On my way home from work last Friday, I stopped in at the grocery store to pick up some food for my cat and, inevitably, 15 other things I didn’t realize I needed until I was there. After filling my basket, I swung by the beer aisle (my favorite aisle) to pick out my weekend six pack.
In recent weeks, I’ve started buying a new beer for Friday and Saturday night at-home consumption, in an effort to expand curiosity and tighten my bar budget. Though limited in its quantities, this store has a fairly diverse selection of craft brews and I can usually find something I’m happy to bring home. Last Friday was one exception.
This delicious session ale from 21st Amendment Brewery, admittedly, first caught my attention with its packaging (marketing works!), but I remembered how much I had enjoyed other beers of theirs I’ve tried, so I was excited to add this one to my list. The American political/historical motif runs through the names of most of their beer, and as a self-proclaimed nerd, I can’t not want to order a brew called Fireside Chat or Brew Free! or Die IPA. I mean, I’m only human.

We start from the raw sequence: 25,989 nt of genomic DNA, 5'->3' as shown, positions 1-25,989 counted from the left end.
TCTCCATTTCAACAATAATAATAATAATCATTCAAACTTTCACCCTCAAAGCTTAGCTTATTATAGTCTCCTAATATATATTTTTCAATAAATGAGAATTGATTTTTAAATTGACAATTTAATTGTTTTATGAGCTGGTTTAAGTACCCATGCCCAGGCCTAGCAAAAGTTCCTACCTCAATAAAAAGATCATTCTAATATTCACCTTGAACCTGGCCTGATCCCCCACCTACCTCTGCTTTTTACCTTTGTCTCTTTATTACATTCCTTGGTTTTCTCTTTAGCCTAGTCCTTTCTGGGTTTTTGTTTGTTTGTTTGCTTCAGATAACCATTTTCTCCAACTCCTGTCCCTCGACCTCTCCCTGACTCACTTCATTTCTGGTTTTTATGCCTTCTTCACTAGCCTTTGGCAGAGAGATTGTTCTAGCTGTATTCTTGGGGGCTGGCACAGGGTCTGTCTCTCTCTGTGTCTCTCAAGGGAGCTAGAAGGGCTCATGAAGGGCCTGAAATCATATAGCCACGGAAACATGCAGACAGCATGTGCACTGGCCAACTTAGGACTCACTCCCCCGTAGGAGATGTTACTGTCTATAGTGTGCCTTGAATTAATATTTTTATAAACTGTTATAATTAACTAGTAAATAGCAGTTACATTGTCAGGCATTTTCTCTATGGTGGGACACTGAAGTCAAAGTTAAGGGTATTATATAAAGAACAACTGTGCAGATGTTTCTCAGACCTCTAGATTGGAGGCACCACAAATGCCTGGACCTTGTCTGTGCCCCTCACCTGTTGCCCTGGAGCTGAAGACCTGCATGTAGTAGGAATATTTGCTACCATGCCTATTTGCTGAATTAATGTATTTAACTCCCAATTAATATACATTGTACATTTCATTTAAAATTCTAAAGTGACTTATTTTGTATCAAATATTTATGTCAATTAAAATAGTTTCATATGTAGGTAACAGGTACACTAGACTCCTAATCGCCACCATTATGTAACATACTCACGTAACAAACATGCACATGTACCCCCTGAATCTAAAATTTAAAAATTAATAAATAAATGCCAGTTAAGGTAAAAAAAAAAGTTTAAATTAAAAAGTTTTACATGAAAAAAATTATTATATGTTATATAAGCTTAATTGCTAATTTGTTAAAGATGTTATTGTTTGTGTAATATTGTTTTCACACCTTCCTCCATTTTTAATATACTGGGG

The Bitter American, described on the box as an “extra pale ale with bold malt and hop flavors” packed an enormous hit to the taste buds. And it looks pretty, too.
The lack of head in this glass can be attributed to user error in this case. I can’t always pour a perfect glass, you know? But just look at that rich, malty color. I was amazed. Call me narrow-minded, but I’m still surprised when I empty a can of craft-brewed, quality beer into a glass and it doesn’t look like this:
With the Bitter American, I was very pleasantly surprised. It had that intense hoppy flavor (42 IBUs) I continuously search for, and mellowed out nicely at the end. At only 4.4% ABV, it’s the kind of beer I could drink all day (which I just learned is the intention of a session beer), and I did.
There’s that beautiful head! I also love the cans. Over at 21st Amendment in San Francisco, they put a lot of thought and detail into the packaging of their beer, which I always admire. That tongue-in-cheek aspect is never lost on me, either.
After a few of these, I was starting to become a a bitter American, but only after reading one too many articles about Rick Santorum.